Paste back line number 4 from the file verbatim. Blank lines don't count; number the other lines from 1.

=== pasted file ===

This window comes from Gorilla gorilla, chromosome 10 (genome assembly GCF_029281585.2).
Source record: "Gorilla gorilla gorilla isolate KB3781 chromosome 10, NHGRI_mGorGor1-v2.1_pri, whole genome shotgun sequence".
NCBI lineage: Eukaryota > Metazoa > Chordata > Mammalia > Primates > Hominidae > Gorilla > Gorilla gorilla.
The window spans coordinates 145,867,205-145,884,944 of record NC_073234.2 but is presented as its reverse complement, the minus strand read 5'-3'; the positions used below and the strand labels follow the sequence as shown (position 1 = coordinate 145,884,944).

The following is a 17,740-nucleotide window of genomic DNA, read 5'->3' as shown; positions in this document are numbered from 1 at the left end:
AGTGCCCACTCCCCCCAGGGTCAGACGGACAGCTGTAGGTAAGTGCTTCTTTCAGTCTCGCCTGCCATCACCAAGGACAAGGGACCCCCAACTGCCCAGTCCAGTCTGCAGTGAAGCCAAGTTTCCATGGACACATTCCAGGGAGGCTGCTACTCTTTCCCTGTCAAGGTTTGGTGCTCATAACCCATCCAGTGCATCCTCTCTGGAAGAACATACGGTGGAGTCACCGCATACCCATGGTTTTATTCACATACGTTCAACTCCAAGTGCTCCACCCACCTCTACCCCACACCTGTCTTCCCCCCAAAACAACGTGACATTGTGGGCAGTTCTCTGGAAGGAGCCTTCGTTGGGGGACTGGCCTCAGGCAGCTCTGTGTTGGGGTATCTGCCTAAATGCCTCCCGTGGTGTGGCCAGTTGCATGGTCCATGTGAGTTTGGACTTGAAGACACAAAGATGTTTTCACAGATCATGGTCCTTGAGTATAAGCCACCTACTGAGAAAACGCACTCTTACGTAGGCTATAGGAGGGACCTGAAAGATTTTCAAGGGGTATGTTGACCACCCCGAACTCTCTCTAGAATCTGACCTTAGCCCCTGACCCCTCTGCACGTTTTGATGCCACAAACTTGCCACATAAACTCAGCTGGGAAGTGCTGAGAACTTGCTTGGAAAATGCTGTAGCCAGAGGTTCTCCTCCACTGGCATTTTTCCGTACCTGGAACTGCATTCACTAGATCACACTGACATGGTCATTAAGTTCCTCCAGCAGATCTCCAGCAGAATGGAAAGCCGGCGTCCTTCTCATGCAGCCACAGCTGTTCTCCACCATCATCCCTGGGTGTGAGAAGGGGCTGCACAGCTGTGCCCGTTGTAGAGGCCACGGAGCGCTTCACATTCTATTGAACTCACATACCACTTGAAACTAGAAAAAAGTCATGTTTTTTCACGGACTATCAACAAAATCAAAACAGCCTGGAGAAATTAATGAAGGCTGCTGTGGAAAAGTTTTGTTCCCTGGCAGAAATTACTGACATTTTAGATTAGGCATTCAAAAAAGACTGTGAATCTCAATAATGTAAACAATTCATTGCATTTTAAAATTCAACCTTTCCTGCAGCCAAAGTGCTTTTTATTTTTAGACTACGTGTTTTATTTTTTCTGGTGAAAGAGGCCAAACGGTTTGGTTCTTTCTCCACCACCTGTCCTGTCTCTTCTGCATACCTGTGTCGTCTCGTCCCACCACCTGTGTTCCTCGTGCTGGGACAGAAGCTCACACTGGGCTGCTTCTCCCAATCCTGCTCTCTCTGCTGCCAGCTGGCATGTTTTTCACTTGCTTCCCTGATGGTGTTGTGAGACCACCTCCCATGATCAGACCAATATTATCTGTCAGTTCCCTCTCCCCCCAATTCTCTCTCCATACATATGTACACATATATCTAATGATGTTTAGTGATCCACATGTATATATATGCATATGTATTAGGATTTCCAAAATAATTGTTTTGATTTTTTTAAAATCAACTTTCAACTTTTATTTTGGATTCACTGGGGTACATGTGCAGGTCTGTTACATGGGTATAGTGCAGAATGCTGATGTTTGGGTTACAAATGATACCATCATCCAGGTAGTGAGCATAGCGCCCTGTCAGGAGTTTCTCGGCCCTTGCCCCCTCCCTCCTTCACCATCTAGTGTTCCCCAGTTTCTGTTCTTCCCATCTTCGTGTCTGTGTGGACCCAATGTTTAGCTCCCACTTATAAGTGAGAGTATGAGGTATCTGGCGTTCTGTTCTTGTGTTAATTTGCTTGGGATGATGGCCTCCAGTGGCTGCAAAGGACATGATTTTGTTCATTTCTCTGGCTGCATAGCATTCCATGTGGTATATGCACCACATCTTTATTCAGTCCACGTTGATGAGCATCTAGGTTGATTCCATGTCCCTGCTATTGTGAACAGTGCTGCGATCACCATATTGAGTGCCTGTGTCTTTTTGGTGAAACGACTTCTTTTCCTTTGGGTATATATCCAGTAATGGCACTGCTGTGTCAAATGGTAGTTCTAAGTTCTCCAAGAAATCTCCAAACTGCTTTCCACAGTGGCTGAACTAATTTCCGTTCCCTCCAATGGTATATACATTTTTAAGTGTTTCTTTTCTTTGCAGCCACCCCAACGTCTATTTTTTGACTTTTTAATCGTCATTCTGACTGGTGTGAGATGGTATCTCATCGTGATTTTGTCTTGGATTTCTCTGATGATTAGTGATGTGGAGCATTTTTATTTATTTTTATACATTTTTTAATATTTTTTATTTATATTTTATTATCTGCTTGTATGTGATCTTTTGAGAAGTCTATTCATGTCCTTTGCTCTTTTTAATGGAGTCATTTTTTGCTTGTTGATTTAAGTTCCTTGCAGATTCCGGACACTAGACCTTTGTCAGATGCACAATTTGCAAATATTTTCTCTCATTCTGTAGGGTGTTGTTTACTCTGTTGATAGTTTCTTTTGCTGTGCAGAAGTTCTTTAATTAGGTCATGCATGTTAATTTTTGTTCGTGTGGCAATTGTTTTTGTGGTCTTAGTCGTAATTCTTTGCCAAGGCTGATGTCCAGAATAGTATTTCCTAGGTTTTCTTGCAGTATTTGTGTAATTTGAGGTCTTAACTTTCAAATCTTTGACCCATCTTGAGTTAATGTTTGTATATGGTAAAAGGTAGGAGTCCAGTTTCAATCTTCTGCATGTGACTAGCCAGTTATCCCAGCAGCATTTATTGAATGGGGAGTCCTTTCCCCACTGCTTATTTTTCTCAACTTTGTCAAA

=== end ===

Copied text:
The window spans coordinates 145,867,205-145,884,944 of record NC_073234.2 but is presented as its reverse complement, the minus strand read 5'-3'; the positions used below and the strand labels follow the sequence as shown (position 1 = coordinate 145,884,944).